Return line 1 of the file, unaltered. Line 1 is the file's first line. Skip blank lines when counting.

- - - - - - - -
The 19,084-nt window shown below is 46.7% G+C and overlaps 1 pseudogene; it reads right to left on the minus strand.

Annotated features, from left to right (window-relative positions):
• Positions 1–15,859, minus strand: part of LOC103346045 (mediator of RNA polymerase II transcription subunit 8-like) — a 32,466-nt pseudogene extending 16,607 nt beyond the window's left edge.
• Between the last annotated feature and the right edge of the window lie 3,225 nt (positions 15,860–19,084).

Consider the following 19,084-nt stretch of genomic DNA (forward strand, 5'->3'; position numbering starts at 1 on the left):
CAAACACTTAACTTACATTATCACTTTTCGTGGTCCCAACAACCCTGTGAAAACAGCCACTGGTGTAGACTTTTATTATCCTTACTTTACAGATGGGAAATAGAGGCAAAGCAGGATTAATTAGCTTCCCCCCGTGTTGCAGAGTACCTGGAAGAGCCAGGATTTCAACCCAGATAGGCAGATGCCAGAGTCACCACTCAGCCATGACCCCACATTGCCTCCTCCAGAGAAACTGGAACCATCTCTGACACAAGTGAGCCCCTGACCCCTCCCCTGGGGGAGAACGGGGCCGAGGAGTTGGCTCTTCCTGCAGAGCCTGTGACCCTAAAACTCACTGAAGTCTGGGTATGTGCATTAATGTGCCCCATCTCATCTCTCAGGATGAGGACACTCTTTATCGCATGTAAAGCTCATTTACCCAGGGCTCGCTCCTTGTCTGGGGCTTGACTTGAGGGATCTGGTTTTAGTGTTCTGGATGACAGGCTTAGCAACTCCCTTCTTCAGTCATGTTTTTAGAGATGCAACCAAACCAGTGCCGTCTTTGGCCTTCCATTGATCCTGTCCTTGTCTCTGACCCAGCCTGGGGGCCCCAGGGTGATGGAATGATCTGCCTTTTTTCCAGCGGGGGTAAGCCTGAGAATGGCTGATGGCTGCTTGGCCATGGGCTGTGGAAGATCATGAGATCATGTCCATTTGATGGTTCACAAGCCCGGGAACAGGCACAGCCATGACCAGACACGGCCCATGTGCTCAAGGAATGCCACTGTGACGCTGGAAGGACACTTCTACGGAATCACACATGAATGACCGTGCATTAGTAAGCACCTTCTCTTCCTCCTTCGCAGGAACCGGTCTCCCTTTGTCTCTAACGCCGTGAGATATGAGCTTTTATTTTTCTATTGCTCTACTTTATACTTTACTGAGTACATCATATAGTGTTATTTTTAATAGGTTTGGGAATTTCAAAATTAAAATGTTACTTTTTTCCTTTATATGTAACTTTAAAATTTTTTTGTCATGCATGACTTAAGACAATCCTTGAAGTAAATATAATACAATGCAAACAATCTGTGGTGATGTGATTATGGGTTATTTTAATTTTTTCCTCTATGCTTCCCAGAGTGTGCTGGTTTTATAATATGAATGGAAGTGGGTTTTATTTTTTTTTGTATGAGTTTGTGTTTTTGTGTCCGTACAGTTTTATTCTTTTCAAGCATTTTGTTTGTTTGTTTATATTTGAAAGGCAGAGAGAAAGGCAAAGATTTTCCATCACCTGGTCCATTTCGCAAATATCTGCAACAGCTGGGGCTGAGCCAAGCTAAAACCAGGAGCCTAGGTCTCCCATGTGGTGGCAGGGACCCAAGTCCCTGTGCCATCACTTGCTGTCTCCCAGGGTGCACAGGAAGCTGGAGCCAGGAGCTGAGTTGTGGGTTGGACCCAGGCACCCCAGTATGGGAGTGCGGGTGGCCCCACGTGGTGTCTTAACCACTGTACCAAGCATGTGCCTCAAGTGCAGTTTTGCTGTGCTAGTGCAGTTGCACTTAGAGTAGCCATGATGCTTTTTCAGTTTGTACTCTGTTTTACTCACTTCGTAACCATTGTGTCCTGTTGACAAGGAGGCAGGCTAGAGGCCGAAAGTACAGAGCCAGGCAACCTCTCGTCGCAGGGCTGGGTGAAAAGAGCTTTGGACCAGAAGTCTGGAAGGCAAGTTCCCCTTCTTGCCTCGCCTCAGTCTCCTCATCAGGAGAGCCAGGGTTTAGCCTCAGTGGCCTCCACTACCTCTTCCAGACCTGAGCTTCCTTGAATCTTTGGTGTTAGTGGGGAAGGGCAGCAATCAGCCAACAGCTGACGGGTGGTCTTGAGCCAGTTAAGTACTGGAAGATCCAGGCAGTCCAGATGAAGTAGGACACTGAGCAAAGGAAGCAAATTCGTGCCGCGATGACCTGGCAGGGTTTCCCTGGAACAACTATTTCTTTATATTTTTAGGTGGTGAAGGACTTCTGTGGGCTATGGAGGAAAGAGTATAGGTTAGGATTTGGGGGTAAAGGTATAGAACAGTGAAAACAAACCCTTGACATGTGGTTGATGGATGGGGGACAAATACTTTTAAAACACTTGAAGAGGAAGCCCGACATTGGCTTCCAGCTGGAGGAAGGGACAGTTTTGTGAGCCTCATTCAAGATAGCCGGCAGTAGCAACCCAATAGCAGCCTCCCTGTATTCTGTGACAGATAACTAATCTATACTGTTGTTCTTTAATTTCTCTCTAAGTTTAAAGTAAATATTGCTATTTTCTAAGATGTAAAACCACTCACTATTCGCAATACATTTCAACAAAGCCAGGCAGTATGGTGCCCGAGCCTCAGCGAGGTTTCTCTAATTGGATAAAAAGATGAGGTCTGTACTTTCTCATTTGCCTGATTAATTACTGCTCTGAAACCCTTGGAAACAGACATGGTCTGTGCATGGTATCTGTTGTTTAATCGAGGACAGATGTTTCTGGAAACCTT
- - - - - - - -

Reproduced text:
The 19,084-nt window shown below is 46.7% G+C and overlaps 1 pseudogene; it reads right to left on the minus strand.